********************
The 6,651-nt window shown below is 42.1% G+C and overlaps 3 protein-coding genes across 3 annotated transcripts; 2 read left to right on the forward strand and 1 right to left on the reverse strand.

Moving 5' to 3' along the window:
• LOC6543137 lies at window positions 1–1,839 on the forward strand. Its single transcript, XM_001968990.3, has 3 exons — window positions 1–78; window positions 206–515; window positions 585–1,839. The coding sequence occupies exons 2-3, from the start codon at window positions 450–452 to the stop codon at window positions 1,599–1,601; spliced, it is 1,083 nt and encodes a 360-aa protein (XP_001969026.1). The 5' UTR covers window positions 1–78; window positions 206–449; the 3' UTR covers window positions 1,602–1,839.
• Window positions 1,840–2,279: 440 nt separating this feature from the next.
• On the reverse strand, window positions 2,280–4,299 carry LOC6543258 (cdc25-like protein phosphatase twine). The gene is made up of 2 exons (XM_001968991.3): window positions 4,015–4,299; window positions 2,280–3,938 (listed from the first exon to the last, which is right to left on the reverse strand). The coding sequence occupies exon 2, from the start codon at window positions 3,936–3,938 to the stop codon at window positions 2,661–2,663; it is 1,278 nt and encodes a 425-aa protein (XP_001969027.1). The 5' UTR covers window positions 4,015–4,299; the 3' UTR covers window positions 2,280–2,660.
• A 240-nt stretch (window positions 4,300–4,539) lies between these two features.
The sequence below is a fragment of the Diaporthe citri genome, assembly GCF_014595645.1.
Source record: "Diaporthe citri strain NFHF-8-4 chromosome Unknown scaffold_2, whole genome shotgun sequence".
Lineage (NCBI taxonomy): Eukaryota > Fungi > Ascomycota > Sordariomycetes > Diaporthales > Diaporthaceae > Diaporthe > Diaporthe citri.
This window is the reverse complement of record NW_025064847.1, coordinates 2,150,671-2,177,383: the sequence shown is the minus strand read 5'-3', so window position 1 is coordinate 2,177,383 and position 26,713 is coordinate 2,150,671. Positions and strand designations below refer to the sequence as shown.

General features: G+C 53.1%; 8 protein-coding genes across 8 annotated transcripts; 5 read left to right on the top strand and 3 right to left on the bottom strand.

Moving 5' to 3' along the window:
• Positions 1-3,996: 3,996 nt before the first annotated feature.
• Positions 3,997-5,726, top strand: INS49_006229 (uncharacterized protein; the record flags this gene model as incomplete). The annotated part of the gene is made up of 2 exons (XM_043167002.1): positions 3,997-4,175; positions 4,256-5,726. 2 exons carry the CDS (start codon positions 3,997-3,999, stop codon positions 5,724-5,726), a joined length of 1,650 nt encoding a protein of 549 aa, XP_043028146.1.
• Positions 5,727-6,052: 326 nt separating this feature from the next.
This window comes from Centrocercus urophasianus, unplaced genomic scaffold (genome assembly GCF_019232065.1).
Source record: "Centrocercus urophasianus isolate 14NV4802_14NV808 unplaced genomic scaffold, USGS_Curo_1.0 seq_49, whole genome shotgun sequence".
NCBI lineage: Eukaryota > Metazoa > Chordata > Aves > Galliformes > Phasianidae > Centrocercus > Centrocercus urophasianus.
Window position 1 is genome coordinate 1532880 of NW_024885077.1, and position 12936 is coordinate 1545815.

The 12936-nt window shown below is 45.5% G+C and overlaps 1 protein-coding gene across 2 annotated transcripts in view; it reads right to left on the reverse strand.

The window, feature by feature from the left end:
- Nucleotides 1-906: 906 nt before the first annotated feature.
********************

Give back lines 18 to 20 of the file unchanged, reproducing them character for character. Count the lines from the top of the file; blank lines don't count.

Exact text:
NCBI lineage: Eukaryota > Metazoa > Chordata > Aves > Galliformes > Phasianidae > Centrocercus > Centrocercus urophasianus.
Window position 1 is genome coordinate 1532880 of NW_024885077.1, and position 12936 is coordinate 1545815.

The 12936-nt window shown below is 45.5% G+C and overlaps 1 protein-coding gene across 2 annotated transcripts in view; it reads right to left on the reverse strand.